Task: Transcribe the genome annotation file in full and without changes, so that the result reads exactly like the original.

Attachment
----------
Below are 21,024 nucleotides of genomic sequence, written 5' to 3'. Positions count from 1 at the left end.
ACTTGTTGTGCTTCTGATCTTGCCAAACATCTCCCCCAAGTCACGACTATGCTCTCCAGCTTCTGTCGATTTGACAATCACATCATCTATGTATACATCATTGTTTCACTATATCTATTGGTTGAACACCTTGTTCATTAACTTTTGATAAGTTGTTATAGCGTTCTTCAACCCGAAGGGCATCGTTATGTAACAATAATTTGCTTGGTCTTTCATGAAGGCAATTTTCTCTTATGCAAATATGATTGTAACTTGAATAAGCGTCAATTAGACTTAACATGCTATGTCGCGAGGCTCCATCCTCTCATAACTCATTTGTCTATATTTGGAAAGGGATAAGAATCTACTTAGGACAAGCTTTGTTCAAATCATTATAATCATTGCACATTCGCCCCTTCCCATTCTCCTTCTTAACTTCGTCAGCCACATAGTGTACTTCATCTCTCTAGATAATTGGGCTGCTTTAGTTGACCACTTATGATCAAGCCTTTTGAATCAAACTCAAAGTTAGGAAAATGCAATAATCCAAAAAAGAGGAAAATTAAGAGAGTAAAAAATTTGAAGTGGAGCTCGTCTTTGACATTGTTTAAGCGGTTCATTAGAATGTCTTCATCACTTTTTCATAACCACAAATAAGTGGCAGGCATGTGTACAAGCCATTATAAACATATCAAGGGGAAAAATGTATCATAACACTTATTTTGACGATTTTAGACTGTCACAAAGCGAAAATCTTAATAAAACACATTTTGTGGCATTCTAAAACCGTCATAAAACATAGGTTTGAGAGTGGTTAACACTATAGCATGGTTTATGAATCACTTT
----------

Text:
Below are 21,024 nucleotides of genomic sequence, written 5' to 3'. Positions count from 1 at the left end.
ACTTGTTGTGCTTCTGATCTTGCCAAACATCTCCCCCAAGTCACGACTATGCTCTCCAGCTTCTGTCGATTTGACAATCACATCATCTATGTATACATCATTGTTTCACTATATCTATTGGTTGAACACCTTGTTCATTAACTTTTGATAAGTTGTTATAGCGTTCTTCAACCCGAAGGGCATCGTTATGTAACAATAATTTGCTTGGTCTTTCATGAAGGCAATTTTCTCTTATGCAAATATGATTGTAACTTGAATAAGCGTCAATTAGACTTAACATGCTATGTCGCGAGGCTCCATCCTCTCATAACTCATTTGTCTATATTTGGAAAGGGATAAGAATCTACTTAGGACAAGCTTTGTTCAAATCATTATAATCATTGCACATTCGCCCCTTCCCATTCTCCTTCTTAACTTCGTCAGCCACATAGTGTACTTCATCTCTCTAGATAATTGGGCTGCTTTAGTTGACCACTTATGATCAAGCCTTTTGAATCAAACTCAAAGTTAGGAAAATGCAATAATCCAAAAAAGAGGAAAATTAAGAGAGTAAAAAATTTGAAGTGGAGCTCGTCTTTGACATTGTTTAAGCGGTTCATTAGAATGTCTTCATCACTTTTTCATAACCACAAATAAGTGGCAGGCATGTGTACAAGCCATTATAAACATATCAAGGGGAAAAATGTATCATAACACTTATTTTGACGATTTTAGACTGTCACAAAGCGAAAATCTTAATAAAACACATTTTGTGGCATTCTAAAACCGTCATAAAACATAGGTTTGAGAGTGGTTAACACTATAGCATGGTTTATGAATCACTTT